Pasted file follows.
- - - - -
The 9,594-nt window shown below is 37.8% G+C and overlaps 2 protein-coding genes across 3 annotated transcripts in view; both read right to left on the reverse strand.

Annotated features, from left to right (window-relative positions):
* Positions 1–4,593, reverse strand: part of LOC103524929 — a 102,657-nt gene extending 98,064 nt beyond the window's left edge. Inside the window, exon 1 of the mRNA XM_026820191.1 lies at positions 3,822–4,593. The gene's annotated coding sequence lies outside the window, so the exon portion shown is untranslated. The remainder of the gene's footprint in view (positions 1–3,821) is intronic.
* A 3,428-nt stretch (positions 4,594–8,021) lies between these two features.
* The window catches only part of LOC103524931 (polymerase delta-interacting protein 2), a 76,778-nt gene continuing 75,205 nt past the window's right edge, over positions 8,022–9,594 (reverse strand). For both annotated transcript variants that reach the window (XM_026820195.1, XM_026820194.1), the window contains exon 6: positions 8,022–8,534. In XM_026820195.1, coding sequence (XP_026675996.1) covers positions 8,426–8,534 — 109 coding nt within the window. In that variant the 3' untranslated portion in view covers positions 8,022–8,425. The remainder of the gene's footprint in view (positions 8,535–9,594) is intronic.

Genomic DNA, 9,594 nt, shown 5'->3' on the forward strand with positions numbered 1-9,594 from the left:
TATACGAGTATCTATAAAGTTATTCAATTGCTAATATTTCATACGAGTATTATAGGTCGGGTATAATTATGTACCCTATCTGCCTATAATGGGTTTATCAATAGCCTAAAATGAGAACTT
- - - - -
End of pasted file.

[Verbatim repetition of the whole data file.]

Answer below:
The 9,594-nt window shown below is 37.8% G+C and overlaps 2 protein-coding genes across 3 annotated transcripts in view; both read right to left on the reverse strand.

Annotated features, from left to right (window-relative positions):
* Positions 1–4,593, reverse strand: part of LOC103524929 — a 102,657-nt gene extending 98,064 nt beyond the window's left edge. Inside the window, exon 1 of the mRNA XM_026820191.1 lies at positions 3,822–4,593. The gene's annotated coding sequence lies outside the window, so the exon portion shown is untranslated. The remainder of the gene's footprint in view (positions 1–3,821) is intronic.
* A 3,428-nt stretch (positions 4,594–8,021) lies between these two features.
* The window catches only part of LOC103524931 (polymerase delta-interacting protein 2), a 76,778-nt gene continuing 75,205 nt past the window's right edge, over positions 8,022–9,594 (reverse strand). For both annotated transcript variants that reach the window (XM_026820195.1, XM_026820194.1), the window contains exon 6: positions 8,022–8,534. In XM_026820195.1, coding sequence (XP_026675996.1) covers positions 8,426–8,534 — 109 coding nt within the window. In that variant the 3' untranslated portion in view covers positions 8,022–8,425. The remainder of the gene's footprint in view (positions 8,535–9,594) is intronic.

Genomic DNA, 9,594 nt, shown 5'->3' on the forward strand with positions numbered 1-9,594 from the left:
TATACGAGTATCTATAAAGTTATTCAATTGCTAATATTTCATACGAGTATTATAGGTCGGGTATAATTATGTACCCTATCTGCCTATAATGGGTTTATCAATAGCCTAAAATGAGAACTT